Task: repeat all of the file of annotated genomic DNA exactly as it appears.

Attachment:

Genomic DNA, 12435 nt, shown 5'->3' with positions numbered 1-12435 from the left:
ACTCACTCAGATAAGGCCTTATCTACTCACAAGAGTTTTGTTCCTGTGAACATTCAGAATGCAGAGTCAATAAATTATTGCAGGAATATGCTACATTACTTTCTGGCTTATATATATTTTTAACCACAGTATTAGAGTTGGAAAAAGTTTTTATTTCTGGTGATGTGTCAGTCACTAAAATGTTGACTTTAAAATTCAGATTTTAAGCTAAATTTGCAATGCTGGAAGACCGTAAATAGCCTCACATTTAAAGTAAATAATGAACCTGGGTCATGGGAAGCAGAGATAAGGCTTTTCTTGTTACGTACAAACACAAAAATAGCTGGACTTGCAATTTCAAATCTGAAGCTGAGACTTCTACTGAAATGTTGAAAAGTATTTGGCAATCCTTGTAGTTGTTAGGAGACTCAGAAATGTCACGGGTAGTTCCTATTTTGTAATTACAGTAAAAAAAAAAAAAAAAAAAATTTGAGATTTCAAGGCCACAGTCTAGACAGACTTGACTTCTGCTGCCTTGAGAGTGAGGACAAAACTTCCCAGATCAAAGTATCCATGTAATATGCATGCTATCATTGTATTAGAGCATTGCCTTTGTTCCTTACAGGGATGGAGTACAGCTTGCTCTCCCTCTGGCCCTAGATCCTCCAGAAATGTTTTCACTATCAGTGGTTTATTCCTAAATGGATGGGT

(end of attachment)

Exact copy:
Genomic DNA, 12435 nt, shown 5'->3' with positions numbered 1-12435 from the left:
ACTCACTCAGATAAGGCCTTATCTACTCACAAGAGTTTTGTTCCTGTGAACATTCAGAATGCAGAGTCAATAAATTATTGCAGGAATATGCTACATTACTTTCTGGCTTATATATATTTTTAACCACAGTATTAGAGTTGGAAAAAGTTTTTATTTCTGGTGATGTGTCAGTCACTAAAATGTTGACTTTAAAATTCAGATTTTAAGCTAAATTTGCAATGCTGGAAGACCGTAAATAGCCTCACATTTAAAGTAAATAATGAACCTGGGTCATGGGAAGCAGAGATAAGGCTTTTCTTGTTACGTACAAACACAAAAATAGCTGGACTTGCAATTTCAAATCTGAAGCTGAGACTTCTACTGAAATGTTGAAAAGTATTTGGCAATCCTTGTAGTTGTTAGGAGACTCAGAAATGTCACGGGTAGTTCCTATTTTGTAATTACAGTAAAAAAAAAAAAAAAAAAAATTTGAGATTTCAAGGCCACAGTCTAGACAGACTTGACTTCTGCTGCCTTGAGAGTGAGGACAAAACTTCCCAGATCAAAGTATCCATGTAATATGCATGCTATCATTGTATTAGAGCATTGCCTTTGTTCCTTACAGGGATGGAGTACAGCTTGCTCTCCCTCTGGCCCTAGATCCTCCAGAAATGTTTTCACTATCAGTGGTTTATTCCTAAATGGATGGGT